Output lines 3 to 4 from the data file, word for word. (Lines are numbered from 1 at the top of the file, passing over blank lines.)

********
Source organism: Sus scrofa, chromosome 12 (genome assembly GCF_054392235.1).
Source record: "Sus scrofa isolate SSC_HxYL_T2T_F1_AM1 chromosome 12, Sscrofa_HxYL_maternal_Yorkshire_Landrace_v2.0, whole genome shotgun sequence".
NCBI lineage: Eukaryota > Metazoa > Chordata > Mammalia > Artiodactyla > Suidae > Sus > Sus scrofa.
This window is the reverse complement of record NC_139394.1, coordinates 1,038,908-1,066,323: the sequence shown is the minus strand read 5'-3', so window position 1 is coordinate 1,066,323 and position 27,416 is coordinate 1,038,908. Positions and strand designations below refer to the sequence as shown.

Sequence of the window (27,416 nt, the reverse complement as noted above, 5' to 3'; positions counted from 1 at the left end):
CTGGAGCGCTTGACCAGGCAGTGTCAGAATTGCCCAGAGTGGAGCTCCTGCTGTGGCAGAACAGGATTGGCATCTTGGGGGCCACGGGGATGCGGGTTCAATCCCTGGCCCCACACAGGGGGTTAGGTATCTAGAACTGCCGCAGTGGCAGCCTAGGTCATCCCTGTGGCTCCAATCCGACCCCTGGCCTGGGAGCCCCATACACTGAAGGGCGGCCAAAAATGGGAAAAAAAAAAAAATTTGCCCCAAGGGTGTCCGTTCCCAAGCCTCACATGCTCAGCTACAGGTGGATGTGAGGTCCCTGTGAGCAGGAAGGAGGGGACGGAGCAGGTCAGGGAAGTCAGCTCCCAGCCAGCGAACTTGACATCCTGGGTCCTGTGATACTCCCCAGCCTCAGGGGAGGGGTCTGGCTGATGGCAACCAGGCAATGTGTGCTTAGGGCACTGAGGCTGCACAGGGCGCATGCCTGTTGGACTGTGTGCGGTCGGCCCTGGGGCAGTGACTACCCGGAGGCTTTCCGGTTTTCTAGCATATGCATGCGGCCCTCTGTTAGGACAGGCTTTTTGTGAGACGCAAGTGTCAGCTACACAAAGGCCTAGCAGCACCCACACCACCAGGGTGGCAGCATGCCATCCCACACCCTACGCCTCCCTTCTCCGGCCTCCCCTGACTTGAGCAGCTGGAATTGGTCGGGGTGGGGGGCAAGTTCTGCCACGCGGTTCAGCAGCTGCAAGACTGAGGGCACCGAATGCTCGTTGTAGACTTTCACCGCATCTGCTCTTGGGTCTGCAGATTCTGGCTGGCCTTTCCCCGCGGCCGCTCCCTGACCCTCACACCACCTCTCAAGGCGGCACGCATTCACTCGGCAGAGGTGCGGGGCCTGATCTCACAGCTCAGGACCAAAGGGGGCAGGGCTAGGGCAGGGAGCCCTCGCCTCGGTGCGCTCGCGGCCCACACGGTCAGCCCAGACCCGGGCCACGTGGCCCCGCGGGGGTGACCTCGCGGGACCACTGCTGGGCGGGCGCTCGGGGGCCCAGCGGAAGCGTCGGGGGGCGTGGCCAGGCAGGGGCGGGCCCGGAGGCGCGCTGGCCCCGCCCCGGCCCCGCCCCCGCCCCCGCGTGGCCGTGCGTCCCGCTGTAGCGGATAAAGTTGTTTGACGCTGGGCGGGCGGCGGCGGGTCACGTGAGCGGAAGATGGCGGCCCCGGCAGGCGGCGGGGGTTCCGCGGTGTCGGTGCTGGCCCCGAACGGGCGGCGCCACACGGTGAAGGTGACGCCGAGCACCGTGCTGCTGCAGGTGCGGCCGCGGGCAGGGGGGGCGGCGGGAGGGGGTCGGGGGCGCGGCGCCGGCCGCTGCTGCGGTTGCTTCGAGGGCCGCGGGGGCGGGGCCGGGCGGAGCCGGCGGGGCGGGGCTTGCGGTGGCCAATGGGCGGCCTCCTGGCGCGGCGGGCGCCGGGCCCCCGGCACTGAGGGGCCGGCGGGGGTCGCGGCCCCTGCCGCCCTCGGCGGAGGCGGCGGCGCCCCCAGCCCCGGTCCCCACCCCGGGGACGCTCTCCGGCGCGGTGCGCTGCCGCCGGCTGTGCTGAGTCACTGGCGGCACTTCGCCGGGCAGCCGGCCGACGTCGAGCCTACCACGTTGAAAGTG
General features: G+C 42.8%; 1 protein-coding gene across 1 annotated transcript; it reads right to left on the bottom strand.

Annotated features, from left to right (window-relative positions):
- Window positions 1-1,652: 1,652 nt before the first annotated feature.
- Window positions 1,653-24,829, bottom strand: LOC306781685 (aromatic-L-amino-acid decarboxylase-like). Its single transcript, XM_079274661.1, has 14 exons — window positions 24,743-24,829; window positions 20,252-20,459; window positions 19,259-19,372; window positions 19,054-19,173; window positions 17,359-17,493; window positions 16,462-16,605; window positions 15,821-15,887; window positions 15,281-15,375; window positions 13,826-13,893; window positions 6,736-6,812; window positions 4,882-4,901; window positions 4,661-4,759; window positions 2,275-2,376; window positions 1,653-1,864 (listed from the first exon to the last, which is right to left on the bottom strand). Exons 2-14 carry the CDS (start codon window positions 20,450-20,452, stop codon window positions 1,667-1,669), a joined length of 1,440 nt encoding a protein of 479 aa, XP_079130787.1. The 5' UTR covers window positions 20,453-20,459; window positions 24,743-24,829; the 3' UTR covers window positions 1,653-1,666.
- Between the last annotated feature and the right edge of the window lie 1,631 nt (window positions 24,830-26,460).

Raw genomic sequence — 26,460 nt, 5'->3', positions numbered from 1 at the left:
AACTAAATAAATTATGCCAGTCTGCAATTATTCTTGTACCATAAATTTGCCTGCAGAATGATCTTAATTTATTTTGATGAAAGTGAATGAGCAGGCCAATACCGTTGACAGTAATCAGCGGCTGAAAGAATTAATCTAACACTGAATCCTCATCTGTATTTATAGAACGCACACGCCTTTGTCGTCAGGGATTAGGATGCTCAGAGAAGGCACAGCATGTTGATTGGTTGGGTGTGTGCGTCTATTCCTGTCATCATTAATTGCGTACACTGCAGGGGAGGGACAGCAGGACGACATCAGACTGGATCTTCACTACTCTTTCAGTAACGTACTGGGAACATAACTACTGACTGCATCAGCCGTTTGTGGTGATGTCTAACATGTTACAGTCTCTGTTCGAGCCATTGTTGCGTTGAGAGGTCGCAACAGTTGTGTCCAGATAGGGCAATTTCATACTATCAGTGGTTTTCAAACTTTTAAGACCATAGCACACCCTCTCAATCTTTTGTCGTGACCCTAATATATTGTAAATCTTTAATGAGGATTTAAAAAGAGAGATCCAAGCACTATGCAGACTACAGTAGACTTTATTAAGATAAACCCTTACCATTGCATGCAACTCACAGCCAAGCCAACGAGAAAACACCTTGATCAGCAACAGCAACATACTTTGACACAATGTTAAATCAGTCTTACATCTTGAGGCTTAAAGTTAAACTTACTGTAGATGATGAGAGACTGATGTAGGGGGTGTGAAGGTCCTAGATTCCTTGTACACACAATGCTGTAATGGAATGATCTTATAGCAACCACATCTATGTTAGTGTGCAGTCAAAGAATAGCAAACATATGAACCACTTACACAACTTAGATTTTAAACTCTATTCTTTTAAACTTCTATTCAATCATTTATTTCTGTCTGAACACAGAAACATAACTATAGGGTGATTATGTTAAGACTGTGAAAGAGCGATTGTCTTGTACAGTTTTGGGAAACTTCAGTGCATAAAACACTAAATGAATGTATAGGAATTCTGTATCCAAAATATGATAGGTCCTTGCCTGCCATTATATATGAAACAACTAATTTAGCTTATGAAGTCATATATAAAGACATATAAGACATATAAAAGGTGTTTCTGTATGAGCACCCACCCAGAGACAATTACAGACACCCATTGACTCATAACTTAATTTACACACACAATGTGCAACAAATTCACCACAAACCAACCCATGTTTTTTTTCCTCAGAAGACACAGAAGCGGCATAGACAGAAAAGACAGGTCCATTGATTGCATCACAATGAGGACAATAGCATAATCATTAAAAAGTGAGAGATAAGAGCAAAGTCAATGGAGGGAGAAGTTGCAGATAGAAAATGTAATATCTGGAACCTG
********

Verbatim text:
NCBI lineage: Eukaryota > Metazoa > Chordata > Mammalia > Artiodactyla > Suidae > Sus > Sus scrofa.
This window is the reverse complement of record NC_139394.1, coordinates 1,038,908-1,066,323: the sequence shown is the minus strand read 5'-3', so window position 1 is coordinate 1,066,323 and position 27,416 is coordinate 1,038,908. Positions and strand designations below refer to the sequence as shown.